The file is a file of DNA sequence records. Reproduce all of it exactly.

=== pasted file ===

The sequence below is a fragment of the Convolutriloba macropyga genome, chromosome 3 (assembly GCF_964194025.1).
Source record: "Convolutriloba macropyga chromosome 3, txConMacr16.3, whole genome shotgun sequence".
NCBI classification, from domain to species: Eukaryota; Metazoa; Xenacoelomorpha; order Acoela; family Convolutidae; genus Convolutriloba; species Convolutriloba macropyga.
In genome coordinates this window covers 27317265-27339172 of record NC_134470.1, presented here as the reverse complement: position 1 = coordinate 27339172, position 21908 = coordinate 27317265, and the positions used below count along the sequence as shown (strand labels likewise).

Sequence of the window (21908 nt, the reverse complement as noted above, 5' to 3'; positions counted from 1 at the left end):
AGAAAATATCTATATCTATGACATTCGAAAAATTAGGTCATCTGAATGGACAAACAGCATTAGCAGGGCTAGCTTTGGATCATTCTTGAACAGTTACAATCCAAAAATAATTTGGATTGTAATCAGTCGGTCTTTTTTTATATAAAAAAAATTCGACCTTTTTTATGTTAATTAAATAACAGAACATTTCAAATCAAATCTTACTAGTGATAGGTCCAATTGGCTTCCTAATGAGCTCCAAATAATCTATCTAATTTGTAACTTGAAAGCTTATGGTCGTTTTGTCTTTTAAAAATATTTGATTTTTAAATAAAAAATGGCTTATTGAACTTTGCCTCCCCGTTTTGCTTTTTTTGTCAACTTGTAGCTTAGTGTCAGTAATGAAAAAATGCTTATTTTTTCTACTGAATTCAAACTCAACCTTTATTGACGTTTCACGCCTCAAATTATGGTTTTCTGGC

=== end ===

The sequence below is a fragment of the Convolutriloba macropyga genome, chromosome 3 (assembly GCF_964194025.1).
Source record: "Convolutriloba macropyga chromosome 3, txConMacr16.3, whole genome shotgun sequence".
NCBI classification, from domain to species: Eukaryota; Metazoa; Xenacoelomorpha; order Acoela; family Convolutidae; genus Convolutriloba; species Convolutriloba macropyga.
In genome coordinates this window covers 27317265-27339172 of record NC_134470.1, presented here as the reverse complement: position 1 = coordinate 27339172, position 21908 = coordinate 27317265, and the positions used below count along the sequence as shown (strand labels likewise).

Sequence of the window (21908 nt, the reverse complement as noted above, 5' to 3'; positions counted from 1 at the left end):
AGAAAATATCTATATCTATGACATTCGAAAAATTAGGTCATCTGAATGGACAAACAGCATTAGCAGGGCTAGCTTTGGATCATTCTTGAACAGTTACAATCCAAAAATAATTTGGATTGTAATCAGTCGGTCTTTTTTTATATAAAAAAAATTCGACCTTTTTTATGTTAATTAAATAACAGAACATTTCAAATCAAATCTTACTAGTGATAGGTCCAATTGGCTTCCTAATGAGCTCCAAATAATCTATCTAATTTGTAACTTGAAAGCTTATGGTCGTTTTGTCTTTTAAAAATATTTGATTTTTAAATAAAAAATGGCTTATTGAACTTTGCCTCCCCGTTTTGCTTTTTTTGTCAACTTGTAGCTTAGTGTCAGTAATGAAAAAATGCTTATTTTTTCTACTGAATTCAAACTCAACCTTTATTGACGTTTCACGCCTCAAATTATGGTTTTCTGGC